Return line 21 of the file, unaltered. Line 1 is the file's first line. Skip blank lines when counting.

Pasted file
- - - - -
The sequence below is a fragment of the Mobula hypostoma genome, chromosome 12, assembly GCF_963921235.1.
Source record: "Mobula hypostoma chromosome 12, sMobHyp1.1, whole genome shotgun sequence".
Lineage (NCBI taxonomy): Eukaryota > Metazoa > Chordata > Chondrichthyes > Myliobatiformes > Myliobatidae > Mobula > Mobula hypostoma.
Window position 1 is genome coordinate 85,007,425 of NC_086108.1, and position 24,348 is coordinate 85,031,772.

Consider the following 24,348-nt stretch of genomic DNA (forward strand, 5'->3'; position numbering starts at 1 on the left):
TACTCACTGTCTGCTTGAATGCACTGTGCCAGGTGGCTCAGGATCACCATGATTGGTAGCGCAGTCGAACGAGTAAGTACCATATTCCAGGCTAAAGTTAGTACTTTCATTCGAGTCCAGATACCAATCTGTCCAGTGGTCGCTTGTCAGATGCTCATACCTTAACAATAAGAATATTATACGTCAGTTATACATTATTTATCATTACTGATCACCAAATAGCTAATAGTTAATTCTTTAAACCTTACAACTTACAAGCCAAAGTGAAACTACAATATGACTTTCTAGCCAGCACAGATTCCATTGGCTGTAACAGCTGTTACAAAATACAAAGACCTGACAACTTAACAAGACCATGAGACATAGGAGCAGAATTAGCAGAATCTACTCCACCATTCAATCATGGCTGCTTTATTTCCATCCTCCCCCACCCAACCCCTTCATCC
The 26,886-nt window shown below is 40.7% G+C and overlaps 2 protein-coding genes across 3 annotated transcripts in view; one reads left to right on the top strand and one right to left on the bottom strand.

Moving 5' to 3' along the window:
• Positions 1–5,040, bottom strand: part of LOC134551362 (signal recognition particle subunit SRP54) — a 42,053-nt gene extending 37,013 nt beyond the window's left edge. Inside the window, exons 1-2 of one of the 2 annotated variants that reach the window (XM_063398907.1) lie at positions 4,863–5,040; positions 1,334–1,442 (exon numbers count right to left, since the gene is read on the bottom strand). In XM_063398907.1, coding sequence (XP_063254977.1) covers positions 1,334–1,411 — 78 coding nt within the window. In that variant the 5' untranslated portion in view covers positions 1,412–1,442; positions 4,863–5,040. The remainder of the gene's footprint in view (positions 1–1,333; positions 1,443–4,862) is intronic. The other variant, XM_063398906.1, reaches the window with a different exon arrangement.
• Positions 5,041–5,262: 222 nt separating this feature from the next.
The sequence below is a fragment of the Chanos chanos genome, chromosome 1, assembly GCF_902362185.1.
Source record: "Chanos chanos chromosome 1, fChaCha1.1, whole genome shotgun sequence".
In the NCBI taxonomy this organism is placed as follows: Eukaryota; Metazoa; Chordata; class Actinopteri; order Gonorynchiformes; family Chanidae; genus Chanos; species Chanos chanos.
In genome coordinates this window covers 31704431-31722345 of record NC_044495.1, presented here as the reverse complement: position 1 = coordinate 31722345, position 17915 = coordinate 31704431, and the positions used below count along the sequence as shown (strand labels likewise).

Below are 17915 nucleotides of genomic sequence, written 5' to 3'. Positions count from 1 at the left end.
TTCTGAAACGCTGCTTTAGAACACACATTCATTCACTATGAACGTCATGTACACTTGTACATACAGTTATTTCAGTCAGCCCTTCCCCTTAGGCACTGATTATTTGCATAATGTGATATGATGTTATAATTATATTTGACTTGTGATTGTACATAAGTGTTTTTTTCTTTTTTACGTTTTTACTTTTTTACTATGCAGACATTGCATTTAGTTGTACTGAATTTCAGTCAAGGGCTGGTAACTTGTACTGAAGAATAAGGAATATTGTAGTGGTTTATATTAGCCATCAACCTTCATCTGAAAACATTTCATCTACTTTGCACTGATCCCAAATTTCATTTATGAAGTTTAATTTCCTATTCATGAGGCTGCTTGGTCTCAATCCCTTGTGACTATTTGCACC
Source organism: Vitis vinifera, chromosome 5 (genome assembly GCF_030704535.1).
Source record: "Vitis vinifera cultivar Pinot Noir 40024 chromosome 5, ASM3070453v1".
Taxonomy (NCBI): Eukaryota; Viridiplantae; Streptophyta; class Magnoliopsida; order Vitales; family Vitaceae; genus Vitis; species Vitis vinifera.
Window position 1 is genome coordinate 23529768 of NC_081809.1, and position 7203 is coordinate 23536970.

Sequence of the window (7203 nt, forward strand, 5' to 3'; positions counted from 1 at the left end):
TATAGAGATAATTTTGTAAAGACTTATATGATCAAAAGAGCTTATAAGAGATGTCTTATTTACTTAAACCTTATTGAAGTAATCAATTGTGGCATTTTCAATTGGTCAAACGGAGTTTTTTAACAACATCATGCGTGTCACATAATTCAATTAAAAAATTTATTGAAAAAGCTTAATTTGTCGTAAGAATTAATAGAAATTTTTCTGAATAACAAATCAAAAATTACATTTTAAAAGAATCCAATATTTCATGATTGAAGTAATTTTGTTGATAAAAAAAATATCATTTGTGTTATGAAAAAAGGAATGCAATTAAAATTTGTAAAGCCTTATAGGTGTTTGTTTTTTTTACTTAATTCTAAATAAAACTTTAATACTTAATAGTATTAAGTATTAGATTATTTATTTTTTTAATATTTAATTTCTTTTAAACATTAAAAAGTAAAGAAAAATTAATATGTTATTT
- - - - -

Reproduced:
Sequence of the window (7203 nt, forward strand, 5' to 3'; positions counted from 1 at the left end):